Long Beach, the county's other big city, has Los Angeles-sized problems: under employment, aging public facilities, mounting debt, and decades of bad development decisions that fractured its neighborhoods. And like Los Angeles, Long Beach is attempting to build itself into a different kind of city and out of its deep economic hole.
Not so long ago, Long Beach had it all -- tidelands oil money, the United States Navy, shipbuilding and refitting yards, the big Douglas Aircraft plant, year-round tourism, and a sedate population of older, white residents in neighborhoods of neat bungalows. Nearly all of that is gone -- the Navy, most of the oil money, aerospace manufacturing, the shipyards, and the bungalow neighborhoods with their demographic uniformity. Only the port and the long, wide, level beach that fronts Long Beach remain as they once were.
Decisions in Washington wiped away middle-class jobs in defense industries. Angry voters choked off property tax revenues. Real estate speculators demolished neighborhoods and replaced them with dingbat apartment boxes. Bad advice set Long Beach on a hopeless search for security through subsidized retail development.
Long Beach made the choices it did because Long Beach, like other California cities, is limited in its ability to remake itself, absent the presence of other actors who can reshape the local economy. Mostly, cities regulate land use to favor one kind of development over another and then hope for the best.
Cities buy up neighborhoods declared blighted, subsidize their conversion to acreage, and turn those acres over to developers (at least as long as the state is prevented from taking redevelopment agency revenue to backfill its worsening deficit). Cities foster their development preferences by lowering barriers to construction entitlements. Recently, cities have found ways to limit the environmental objections that inevitably come from those whose neighborhood will be changed by big projects. And cities give away some (or all) of the revenue they get from those projects by subsidizing job and sales tax creators.
If all you have is a hammer, every problem looks like a nail. For Long Beach, applying these tools will have the effect of making a denser, taller, and hopefully more gentrified downtown on nearly 800 acres of what is mostly rental housing and marginal businesses east of the city's historic core. Los Angeles, on a much larger scale, is using the same hammer to achieve similar goals in some of its neighborhoods.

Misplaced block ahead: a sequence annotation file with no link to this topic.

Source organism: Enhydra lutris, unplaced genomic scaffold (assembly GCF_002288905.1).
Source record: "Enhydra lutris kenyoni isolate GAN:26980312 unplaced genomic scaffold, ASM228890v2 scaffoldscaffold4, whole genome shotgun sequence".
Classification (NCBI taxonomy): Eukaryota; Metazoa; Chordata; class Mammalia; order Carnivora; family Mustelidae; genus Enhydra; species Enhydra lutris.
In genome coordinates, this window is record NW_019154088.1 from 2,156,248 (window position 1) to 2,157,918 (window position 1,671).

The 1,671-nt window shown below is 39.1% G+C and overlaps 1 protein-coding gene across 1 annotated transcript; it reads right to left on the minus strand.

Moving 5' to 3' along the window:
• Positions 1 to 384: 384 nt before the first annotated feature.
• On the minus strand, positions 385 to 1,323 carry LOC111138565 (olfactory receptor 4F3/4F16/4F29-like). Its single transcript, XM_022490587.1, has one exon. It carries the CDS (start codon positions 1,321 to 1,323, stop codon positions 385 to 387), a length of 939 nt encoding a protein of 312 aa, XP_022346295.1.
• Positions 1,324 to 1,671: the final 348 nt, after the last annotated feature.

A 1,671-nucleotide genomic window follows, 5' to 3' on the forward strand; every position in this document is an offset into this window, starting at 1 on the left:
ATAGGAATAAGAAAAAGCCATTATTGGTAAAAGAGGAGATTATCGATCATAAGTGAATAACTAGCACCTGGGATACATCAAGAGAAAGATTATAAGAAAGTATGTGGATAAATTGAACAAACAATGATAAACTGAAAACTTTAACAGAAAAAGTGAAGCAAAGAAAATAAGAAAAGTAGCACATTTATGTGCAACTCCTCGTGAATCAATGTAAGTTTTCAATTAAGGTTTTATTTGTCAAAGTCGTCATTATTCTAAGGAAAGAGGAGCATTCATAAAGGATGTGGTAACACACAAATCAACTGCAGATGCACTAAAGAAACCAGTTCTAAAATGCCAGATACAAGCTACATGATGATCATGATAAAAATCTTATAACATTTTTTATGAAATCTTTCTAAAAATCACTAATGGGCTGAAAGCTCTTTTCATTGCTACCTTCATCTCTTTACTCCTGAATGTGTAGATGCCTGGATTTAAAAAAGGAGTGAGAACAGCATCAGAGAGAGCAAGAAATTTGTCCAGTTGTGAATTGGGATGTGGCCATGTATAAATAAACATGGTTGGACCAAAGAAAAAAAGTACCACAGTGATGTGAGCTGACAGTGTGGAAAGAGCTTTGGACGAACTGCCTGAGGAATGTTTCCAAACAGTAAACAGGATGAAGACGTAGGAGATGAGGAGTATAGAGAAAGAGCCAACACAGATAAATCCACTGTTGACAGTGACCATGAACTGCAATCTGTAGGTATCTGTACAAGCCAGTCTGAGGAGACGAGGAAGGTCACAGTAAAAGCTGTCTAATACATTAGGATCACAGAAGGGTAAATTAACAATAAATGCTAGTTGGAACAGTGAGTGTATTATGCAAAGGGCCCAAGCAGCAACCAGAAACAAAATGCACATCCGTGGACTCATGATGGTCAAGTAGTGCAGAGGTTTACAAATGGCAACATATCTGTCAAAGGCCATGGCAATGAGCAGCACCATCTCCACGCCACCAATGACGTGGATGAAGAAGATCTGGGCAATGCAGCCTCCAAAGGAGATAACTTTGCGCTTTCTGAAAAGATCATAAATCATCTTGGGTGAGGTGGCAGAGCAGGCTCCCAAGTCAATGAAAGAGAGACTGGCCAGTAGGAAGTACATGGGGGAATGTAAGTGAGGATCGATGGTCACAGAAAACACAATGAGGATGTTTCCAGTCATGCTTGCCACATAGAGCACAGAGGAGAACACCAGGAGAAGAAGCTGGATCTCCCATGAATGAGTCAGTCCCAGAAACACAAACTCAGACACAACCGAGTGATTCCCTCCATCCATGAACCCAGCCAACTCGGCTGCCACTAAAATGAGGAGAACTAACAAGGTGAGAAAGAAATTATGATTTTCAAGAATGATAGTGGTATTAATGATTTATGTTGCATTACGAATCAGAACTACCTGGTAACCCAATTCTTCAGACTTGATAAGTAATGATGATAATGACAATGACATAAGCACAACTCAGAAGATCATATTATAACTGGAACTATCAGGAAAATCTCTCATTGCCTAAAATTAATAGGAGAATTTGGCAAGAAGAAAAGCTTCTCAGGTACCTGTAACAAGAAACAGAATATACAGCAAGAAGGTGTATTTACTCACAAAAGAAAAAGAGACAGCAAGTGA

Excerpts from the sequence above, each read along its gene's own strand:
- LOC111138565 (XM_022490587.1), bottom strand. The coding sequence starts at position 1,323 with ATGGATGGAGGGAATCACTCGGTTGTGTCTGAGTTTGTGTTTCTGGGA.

Long Beach and Los Angeles are overwhelmingly a low-rise grid of homes and local businesses. Both cities aspire to replace patches of the grid with high-rise apartments above retail businesses and "new economy" workplaces. City officials and incumbent council members in both cities are happy to use whatever is the current sales pitch -- cleantech, smart growth, new urbanism -- to frame these goals for a largely indifferent electorate.
Voters in Long Beach and Los Angeles want what they've always wanted -- safe streets, adequate public services, and enough uniformity in the built environment to reassure them that they weren't fools to invest in their neighborhood.
Homeowners think of predictability and safety in numbers. Planners (echoing Jane Jacobs) speak of the jazz of urban life -- the happy jangle of its unpredictability. And city officials think of any way they can -- given their limited ability -- to beat the odds and raise enough revenue to keep from going under.
D. J. Waldie, author, historian, and as the New York Times said in 2007, "a gorgeous distiller of architectural and social history," writes about Los Angeles on KCET's SoCal Focus blog.
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